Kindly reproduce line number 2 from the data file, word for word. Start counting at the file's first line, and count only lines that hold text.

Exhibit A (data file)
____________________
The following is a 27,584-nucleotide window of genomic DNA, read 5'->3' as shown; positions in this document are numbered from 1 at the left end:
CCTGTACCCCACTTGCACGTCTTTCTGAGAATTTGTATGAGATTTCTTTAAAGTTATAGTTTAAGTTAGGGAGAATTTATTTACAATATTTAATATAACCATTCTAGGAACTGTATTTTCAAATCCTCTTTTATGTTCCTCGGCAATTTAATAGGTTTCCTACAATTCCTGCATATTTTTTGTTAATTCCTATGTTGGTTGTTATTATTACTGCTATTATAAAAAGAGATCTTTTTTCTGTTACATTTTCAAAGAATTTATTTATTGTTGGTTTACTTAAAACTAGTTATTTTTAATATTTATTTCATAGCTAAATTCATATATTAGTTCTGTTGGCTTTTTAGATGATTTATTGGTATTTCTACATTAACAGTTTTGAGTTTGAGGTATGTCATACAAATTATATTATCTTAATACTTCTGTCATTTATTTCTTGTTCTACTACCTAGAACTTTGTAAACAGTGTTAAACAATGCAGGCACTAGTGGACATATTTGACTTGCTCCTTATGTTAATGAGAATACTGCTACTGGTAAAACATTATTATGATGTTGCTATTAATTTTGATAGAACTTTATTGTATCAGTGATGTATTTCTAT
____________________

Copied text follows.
CCTGTACCCCACTTGCACGTCTTTCTGAGAATTTGTATGAGATTTCTTTAAAGTTATAGTTTAAGTTAGGGAGAATTTATTTACAATATTTAATATAACCATTCTAGGAACTGTATTTTCAAATCCTCTTTTATGTTCCTCGGCAATTTAATAGGTTTCCTACAATTCCTGCATATTTTTTGTTAATTCCTATGTTGGTTGTTATTATTACTGCTATTATAAAAAGAGATCTTTTTTCTGTTACATTTTCAAAGAATTTATTTATTGTTGGTTTACTTAAAACTAGTTATTTTTAATATTTATTTCATAGCTAAATTCATATATTAGTTCTGTTGGCTTTTTAGATGATTTATTGGTATTTCTACATTAACAGTTTTGAGTTTGAGGTATGTCATACAAATTATATTATCTTAATACTTCTGTCATTTATTTCTTGTTCTACTACCTAGAACTTTGTAAACAGTGTTAAACAATGCAGGCACTAGTGGACATATTTGACTTGCTCCTTATGTTAATGAGAATACTGCTACTGGTAAAACATTATTATGATGTTGCTATTAATTTTGATAGAACTTTATTGTATCAGTGATGTATTTCTAT